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Plea Bargaining -- The defendant's view

The Supreme Court's decision in Padilla v. Kentucky was a landmark.  Not only did it conclude that a non-citizen defendant had to be warned about the consequences of a plea on his immigration status, but it also decided for the first time that a lawyer had to give correct advice on that status, which is a purely collateral matter.

But it left some questions unanswered.  What if the lawyer simply doesn't give advice, instead of the misadvice in Padilla?  The Court noted that a number of states had statutes requiring warnings on immigrant status, and cited Ohio approvingly; does that mean the judge's warning absolves the attorney of any responsibility?

And there was one big question left over.  If the statutory warning isn't given, it comes back, no questions asked.  (Well, one question:  was the motion to vacate filed within a reasonable time, measured from the point where the defendant became aware of deportation proceedings?  That's fair; if you know The Man is coming for you, and you don't do anything about that for eight years, I'm not going to feel sorry for you, and neither is an appellate panel.)

Most of these cases, though, come back on claims of ineffective assistance of counsel. That's a two-pronged analysis:  the attorney's performance has to be deficient, and the defendant has to show prejudice.  In Padilla, that meant he had to show that his attorney had given bad advice, and that had he been warned of the consequences, he would've gone to trial instead of pleading. 

But how do you gauge whether the defendant would have gone to trial?  The Court gave a basic answer to that one last Friday in Lee v. United StatesAnd maybe answers to some other questions.

Lee, a non-citizen, pled guilty to possession of ecstasy with intent to distribute, after being assured by his attorney that he wouldn't be deported.  Wrong answer:  deportation was mandatory for the crime Lee committed.

He went back to court to get his plea vacated.  The government acknowledged that his attorney's performance was deficient, but argued that he couldn't satisfy Strickland's prejudice prong because the evidence against him was overwhelming.  The lower courts agreed with the government.

The Supreme Court didn't.  In a 6-2 decision, Roberts wrote that Lee could have made a rational decision to go to trial.  To Lee, the biggest impact of the conviction was his immigration status; he'd been in the country for 30 years, owned two restaurants, and had no remaining connection to his native South Korea.  Had he gone to trial, he faced the prospect of only a couple more years in prison.  If he pled, he'd face the certainty of deportation.  If he went to trial, as Roberts put it, he "almost certainly" would have been deported.  "That 'almost' could make all the difference," and while not everyone would make the decision to go to trial "we cannot say it would be irrational to do so."

At first glance, Lee seems to be of limited impact.  Lee had some very favorable facts, and Roberts cites the "unusual circumstances of this case." 

But I don't think it's limited.  I think it opens some whole new vistas on plea bargaining.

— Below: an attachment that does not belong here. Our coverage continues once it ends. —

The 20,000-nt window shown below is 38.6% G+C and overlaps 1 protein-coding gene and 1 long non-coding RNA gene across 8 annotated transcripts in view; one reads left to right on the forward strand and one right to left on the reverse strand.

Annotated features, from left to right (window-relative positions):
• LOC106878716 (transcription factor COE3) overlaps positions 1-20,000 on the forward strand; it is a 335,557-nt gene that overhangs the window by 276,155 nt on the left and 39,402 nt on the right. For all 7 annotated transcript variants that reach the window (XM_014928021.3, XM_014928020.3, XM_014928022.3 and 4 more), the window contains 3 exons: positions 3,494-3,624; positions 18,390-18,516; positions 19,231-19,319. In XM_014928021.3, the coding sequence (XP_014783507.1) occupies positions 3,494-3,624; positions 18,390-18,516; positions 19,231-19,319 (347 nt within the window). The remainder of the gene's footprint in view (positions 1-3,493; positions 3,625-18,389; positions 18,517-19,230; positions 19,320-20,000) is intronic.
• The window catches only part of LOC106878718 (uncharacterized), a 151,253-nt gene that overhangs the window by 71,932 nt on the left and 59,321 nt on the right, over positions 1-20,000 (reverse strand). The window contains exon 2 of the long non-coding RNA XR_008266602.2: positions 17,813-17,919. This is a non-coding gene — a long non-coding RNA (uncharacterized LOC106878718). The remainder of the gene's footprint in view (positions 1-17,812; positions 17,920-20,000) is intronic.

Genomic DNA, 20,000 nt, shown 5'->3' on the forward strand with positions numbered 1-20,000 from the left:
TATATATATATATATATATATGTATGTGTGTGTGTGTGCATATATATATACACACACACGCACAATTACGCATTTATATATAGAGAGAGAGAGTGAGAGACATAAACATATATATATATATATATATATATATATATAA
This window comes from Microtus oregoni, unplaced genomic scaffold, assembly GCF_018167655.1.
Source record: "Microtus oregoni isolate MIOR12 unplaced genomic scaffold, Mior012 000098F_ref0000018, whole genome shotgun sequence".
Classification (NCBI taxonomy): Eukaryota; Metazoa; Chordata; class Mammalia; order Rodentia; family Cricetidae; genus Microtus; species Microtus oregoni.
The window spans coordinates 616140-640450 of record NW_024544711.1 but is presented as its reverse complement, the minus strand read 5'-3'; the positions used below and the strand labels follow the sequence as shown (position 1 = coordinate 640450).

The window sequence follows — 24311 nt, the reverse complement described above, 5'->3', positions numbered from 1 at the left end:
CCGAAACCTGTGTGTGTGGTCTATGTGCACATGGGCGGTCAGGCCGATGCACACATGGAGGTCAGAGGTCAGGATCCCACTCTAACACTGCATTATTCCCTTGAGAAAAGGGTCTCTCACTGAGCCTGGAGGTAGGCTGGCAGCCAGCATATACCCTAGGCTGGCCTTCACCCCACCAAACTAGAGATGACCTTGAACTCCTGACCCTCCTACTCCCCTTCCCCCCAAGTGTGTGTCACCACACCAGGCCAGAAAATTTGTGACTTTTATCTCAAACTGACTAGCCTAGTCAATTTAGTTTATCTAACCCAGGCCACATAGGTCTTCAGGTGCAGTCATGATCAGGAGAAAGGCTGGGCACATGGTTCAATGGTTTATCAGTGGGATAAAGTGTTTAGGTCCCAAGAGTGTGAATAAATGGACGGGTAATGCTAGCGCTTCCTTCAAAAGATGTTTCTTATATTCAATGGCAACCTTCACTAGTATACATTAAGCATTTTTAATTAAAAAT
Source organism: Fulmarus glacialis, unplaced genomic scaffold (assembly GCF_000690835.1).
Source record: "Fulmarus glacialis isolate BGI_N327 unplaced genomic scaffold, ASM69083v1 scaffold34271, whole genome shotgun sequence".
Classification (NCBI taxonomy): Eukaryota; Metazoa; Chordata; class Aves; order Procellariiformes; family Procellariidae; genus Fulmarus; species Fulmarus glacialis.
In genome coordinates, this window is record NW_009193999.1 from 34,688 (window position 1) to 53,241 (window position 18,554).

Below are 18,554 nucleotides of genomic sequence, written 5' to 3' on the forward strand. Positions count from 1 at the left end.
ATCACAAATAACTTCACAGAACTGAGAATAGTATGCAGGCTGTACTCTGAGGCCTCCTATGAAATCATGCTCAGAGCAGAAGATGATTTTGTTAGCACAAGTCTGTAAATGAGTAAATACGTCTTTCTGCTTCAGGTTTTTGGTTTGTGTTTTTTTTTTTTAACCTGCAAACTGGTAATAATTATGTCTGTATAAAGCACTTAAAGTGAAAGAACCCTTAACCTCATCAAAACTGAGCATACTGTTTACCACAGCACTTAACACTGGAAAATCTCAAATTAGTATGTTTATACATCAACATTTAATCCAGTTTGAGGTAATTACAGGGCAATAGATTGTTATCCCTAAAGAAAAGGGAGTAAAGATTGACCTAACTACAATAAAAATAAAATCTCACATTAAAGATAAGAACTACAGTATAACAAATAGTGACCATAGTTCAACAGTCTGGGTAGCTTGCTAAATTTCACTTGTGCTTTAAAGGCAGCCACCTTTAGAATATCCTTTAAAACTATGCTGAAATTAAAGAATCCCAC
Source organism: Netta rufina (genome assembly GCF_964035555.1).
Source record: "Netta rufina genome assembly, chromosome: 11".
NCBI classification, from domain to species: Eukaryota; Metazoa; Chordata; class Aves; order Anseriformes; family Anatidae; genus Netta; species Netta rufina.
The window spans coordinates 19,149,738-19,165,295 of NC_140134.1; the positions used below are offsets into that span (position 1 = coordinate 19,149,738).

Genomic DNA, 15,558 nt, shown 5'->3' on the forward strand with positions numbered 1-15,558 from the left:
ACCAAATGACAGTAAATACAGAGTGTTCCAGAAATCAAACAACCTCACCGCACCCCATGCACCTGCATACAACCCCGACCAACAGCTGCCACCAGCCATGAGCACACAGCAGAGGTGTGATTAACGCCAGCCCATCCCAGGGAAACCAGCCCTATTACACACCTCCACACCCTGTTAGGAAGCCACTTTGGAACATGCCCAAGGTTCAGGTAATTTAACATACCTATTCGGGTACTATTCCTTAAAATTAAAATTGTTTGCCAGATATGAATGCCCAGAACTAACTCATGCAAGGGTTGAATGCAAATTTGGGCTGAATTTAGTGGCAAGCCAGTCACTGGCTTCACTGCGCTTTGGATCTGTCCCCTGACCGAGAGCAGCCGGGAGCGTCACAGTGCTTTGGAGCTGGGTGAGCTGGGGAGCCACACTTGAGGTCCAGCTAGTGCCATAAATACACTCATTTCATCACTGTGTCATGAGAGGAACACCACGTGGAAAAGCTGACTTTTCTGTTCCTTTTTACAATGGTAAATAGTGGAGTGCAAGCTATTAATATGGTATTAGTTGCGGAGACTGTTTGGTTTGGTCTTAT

Let's take an example.  Linda, a State Tested Nurse Assistant, is charged with stealing from a resident at a nursing home.  Bad facts:  it was caught on video.  (Linda has some very sketchy explanations for this.)  It's a 4th degree felony, but the state is willing to take out the elderly spec, and drop it to a 5th degree.  Linda's lawyer assures her that he's checked the regulations, and a felony conviction won't jeopardize her STNA license.  He's wrong.  When she gets canned, she comes back in and tries to vacate her plea.

To be sure, this is a collateral consequence, but so is immigration status.  I think you could make a pretty compelling case that Linda's decision to spurn the plea offer and go to trial would have been an eminently rational one.

But let's say that Linda participated in a scheme of using STNA's to steal from residents, so she's looking at a corrupt practices activity count, a second degree felony, which carries a maximum eight-year prison sentence.  The state's willing to drop that and let her plead to a theft count.  Same answer?

Maybe.  Let's take another case.  Lavar is charged with felonious assault, and it's not a good case.  He can take the plea deal and do about two years, or go to trial and do about six if he's convicted.  That seems easy, but then let's throw in the fact that Lavar has a wife and two kids and a very good job.  To him, the key issue is going to prison; given all he would lose by doing so, it doesn't much matter to him whether he goes away for two or for six. 

Admittedly, there is an inherent problem in building a test around the oxymoronic "reasonable defendant."  Most defendants have gone through their entire lives making one bad decision after another, and expecting them to earn the Good Thinker merit badge on a plea bargain is a serious leap of faith.  Every criminal defense lawyer has his stock of "he shoulda taken the deal" stories. 

Maybe the major impact of Lee, though, is to remind us to more consider what's really important to our clients.  To us, a plea that reduces prison time by two-thirds is a no-brainer.  But we don't have to do the two years.

At any rate, Lee gets his plea vacated just like Padilla did, right?  Well, no.  The Court didn't vacate Padilla's plea; it found deficient performance by his attorney and remanded it back to the trial court for a determination of whether Padilla had been prejudiced, that is, whether he'd have gone to trial if given the correct advice.  A couple years back, the Kentucky courts held that a decision on his part to go to trial wouldn't have been rational because of the overwhelming evidence against him.


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